Low account fees

Broker account fees are another cost that can impact your trading account. Some firms require a $100 monthly account fee and inactivity fees, which can eat up your account fast. Compare fees between brokers before signing up.

Margin trading

Brokers offer you margin to trade stocks with money you don’t have. Some brokers may provide you with a margin of 6:1 on SPCE stock. That means you can trade $1,800 worth of stock with a $300 account balance. Margin is a great way to grow a small account fast though it does come with the risk of having to deposit more money if the trade goes against you.

Real-time data and charts

Your broker's trading platform comes with charts, but they have a 15-minute delay on quotes. For real-time quotes, you’ll have to pay an additional fee.

Step 2: Fund your trading account

Your broker will accept deposits from debit cards and bank wire transfers. For smaller amounts under $1,000, a debit card is a more affordable option, as your bank may charge high fees for wire transfers.

It might take several days before you can actually trade as the broker must verify your identity and clear your funds. Concurrent deposits and withdrawals will also take a few days.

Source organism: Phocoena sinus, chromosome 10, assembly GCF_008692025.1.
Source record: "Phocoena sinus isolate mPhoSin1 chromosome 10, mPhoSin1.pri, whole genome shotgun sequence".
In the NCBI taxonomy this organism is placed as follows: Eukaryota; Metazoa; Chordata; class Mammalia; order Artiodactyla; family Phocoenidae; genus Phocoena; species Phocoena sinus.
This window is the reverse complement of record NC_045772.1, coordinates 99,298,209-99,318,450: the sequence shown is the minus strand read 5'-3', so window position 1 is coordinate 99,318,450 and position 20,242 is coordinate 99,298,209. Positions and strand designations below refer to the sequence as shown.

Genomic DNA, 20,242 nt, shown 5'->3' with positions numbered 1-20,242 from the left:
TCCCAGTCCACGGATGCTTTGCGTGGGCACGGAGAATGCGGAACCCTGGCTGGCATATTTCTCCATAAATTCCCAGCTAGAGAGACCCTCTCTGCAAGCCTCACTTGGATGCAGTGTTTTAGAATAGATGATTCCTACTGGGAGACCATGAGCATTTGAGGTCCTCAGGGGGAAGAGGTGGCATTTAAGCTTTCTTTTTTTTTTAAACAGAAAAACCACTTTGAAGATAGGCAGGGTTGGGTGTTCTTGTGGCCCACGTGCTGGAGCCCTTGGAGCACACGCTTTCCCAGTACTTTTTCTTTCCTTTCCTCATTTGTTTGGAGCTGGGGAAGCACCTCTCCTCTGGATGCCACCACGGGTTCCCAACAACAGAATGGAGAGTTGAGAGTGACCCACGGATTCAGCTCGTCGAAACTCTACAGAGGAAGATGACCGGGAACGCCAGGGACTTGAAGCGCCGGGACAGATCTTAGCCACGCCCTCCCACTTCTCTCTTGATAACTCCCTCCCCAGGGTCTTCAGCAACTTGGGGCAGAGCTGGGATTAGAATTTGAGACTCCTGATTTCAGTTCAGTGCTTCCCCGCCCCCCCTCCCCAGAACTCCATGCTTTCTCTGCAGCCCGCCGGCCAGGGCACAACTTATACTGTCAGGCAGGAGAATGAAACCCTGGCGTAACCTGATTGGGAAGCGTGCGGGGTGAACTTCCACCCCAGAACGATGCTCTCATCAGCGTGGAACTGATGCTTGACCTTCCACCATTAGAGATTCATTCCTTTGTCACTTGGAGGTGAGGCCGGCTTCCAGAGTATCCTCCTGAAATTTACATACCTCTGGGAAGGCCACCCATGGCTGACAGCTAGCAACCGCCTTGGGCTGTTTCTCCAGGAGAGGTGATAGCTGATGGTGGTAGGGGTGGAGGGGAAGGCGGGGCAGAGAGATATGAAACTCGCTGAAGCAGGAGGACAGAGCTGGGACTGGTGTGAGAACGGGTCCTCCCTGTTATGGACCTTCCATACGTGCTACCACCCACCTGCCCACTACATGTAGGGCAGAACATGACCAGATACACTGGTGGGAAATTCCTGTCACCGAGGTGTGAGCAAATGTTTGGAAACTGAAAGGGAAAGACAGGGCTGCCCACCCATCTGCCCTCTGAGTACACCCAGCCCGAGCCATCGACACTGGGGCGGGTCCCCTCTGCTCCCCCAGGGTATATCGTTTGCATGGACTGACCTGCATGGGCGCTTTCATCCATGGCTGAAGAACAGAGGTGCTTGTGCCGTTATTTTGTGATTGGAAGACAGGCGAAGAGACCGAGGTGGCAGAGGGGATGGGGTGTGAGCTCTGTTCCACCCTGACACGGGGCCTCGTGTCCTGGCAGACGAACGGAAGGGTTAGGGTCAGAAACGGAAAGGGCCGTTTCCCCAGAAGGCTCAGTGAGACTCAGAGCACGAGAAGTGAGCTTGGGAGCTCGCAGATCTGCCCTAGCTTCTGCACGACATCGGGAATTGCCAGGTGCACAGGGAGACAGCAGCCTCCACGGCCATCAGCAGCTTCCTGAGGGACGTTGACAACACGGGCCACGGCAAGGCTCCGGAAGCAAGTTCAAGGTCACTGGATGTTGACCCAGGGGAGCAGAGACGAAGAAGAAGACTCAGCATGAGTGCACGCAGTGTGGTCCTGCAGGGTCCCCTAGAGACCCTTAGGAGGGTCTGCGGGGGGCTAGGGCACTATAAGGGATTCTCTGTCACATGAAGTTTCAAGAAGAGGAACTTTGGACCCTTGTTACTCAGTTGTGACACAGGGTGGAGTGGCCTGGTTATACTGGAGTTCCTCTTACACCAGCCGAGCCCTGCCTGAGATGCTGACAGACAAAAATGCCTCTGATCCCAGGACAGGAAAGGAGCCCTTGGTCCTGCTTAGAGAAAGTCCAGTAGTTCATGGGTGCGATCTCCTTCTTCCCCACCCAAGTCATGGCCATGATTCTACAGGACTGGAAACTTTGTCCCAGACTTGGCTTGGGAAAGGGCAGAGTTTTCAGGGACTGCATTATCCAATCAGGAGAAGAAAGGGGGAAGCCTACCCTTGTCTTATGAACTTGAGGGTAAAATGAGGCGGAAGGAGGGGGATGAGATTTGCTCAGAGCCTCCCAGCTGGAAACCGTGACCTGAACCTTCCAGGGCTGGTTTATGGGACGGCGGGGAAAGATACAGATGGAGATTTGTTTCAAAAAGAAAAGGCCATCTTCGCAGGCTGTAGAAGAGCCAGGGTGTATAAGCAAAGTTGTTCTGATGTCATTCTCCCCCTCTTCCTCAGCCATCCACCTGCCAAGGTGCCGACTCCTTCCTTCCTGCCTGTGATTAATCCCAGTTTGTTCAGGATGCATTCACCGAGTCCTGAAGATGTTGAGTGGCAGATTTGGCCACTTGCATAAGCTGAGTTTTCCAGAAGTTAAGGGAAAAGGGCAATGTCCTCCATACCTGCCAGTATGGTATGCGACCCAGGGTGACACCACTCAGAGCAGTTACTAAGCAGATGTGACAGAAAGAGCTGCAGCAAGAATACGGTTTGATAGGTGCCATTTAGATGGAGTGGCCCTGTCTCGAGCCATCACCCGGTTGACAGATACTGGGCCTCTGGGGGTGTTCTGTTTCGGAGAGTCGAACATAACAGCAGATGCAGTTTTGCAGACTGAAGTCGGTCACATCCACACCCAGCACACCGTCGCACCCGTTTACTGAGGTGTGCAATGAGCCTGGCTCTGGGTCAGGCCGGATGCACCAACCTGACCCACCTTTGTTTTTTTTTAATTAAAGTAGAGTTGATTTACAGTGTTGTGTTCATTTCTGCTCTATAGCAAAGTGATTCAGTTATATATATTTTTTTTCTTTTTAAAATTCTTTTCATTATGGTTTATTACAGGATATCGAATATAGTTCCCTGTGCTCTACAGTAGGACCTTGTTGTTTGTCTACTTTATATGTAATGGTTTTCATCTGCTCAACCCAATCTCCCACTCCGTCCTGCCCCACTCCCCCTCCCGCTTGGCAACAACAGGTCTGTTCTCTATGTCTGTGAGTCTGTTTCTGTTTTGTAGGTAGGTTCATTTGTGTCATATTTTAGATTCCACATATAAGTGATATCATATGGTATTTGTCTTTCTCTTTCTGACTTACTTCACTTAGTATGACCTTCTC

Step 3: Decide how much to invest in SPCE

Most brokers let you start with account balances as low as $300. Choose a level of risk you can afford, and never trade with money you can’t afford to lose. Even the best traders are not always right, and if a trade moves against you, you don’t want to end up losing your life savings.

Step 4: Choose between a share of stock or ETFs

If you want to get into SPCE stock, you can buy shares or purchase an exchange-traded fund (ETF). An ETF is a collection of stocks in the same sector or geography. A good example of an ETF that holds SPCE is the Procure Space ETF.

ETFs give you exposure to the price action in SPCE while diversifying your risk across several stocks. You get limited upside compared to single stocks, but it’s less risky for novice traders.

Step 5: Configure your order